In this section, Kate Mytty describes how she grounded EC.716 D-Lab: Waste in tangible experiences that helped students think critically about their role in waste infrastructure systems.
Identifying the Waste We Create
Waste is very tangible and an important part of this course was exploring the realities of waste through hands-on exercises and field trips. We began the course by exploring students’ personal awareness about the waste they create. Students spent the first week collecting their waste and carrying it around with them. At the end of the week, they brought their waste to class and we sorted it. We determined where items would go once they entered our waste system, and which items were recyclable—or if not labeled as such, their potential alternative uses.
In our second exercise, we engaged students in an activity in which they selected three items from their backpacks, such as laptops, phones, calculators, etc., and identified where the materials in those items were sourced and where they would be disposed of once they left the students’ hands. They also attempted to determine what percentage of each item could be reused in some shape or form. This was meant to show students how the items in their bag related to global material flows.
A Hands-on Lab Experience
One of the lab experiences in EC.716 D-Lab: Waste challenged students to create a spot welder from materials stripped from a microwave that no longer functioned. This lab gave students hands-on experience thinking about electronic waste (also known as “e-waste”), which is one of the largest issues facing the international community. E-waste is produced every time a company announces the launch of a new product and people dispose of their old products. We’re faced with the question of what to do with all of this e-waste. How can we reuse it instead of putting it in a landfill? Some international communities have developed informal sectors to manage e-waste. People in these sectors strip the discarded products for every valuable part they contain. They then sell these parts up the materials flow chain. Creating a spot welder from microwave parts gives students a sense of how this process works.
It was awesome to see students come to understand an electronic device they know so well in a completely new way. For instance, when they tried to strip copper from the microwave, they learned they first had to first strip away the metal tubing and glue encasing it. The tangible act of taking apart the microwave helped them gain a new sense of the complexity within the device.
Students spent three hours on this lab and were very excited by the fact that it was possible to take a microwave that didn't work anymore and turn it into a spot welder that allowed them to weld together other pieces of metal that they brought to the lab. In other words, they were both deconstructing something but also constructing very different objects in response to it. They were also struck by the fact that, even after reusing parts of the microwave, they were still left with over 90% of the electronic device that wouldn’t be used an any other capacity and would likely end up in a landfill.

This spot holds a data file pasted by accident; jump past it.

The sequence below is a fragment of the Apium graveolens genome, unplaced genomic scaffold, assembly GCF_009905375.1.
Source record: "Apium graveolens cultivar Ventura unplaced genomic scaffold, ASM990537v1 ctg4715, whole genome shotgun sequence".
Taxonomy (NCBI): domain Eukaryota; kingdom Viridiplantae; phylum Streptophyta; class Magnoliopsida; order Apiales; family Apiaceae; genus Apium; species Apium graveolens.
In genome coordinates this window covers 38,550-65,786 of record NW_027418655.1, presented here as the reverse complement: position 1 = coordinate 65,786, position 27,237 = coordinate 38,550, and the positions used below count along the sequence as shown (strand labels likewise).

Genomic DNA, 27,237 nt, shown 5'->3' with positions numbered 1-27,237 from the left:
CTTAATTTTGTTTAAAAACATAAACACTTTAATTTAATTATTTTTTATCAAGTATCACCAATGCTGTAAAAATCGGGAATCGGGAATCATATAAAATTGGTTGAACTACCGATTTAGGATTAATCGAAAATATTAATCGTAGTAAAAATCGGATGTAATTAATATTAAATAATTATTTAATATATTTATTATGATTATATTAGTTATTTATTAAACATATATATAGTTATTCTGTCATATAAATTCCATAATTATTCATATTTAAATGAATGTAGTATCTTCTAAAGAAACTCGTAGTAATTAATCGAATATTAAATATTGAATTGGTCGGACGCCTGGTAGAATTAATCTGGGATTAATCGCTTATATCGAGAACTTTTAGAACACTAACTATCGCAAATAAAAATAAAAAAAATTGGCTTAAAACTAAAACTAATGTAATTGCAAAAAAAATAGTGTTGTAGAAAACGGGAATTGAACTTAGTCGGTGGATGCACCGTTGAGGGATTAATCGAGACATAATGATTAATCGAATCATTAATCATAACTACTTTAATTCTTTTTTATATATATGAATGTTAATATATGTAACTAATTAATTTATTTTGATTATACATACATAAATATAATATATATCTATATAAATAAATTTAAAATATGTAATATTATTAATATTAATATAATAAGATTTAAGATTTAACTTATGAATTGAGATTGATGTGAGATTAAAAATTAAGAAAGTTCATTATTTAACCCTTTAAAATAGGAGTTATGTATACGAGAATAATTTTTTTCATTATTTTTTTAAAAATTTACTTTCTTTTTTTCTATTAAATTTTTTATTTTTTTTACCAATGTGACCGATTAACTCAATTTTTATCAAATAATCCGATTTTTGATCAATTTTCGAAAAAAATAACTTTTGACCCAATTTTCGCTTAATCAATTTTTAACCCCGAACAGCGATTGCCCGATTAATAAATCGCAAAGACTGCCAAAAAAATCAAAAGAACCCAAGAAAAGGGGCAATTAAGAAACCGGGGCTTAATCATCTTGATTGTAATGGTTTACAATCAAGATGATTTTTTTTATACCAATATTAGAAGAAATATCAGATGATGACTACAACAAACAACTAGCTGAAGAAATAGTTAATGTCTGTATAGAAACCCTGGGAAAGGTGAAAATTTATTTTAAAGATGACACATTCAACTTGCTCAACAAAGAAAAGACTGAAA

Field Trip to a Landfill
Most people, at least in the United States, have limited direct exposure to our waste infrastructure. Our understanding begins and ends with our own trash bins. We might bike or drive behind a trash pickup vehicle, but for the most part, we don’t know what paths our leftover materials (such as our microwaves) follow after we dispose of them. In other words, we tend not to understand waste from a systemic perspective. Our field trip to the Massachusetts Southbridge Landfill was one way we tried to encourage students in EC.716 D-Lab: Waste to develop a more systemic perspective.
The field trip also helped students understand, in a visceral way, the technologies involved in our waste infrastructure system. In particular, students learned about bio gas production at Southbridge Landfill. They also gained exposure to how how the technology behind landfill linings has changed over the years. At Southbridge, students saw a crosscut of these linings and learned about the different materials used to construct them.
Additionally, staff members talked with students about how they use technology to protect local wildlife and to keep the landfill smell from infiltrating nearby areas. Overall, students were blown away by the different types of technologies needed to control waste and gained a sense of the technical speciality involved in proactive landfill management.
We invested a lot time in tangible experiences like the ones described above because we hoped to use the course as a doorway into conversations about how students might change their own waste habits. At the end of the Fall 2015 offering of EC.716 D-Lab: Waste, a student told me that the class helped her become more aware of the ways in which waste is a decision. Other students had a conversation about how they made a waiter at a restaurant uncomfortable by refusing a plastic drinking straw. We discussed how we have constant negotiations with others about who gives us waste and what we accept. These kinds of comments and conversations tell me the tangible experiences we offer students are helping them to think critically about their role in our waste infrastructure system.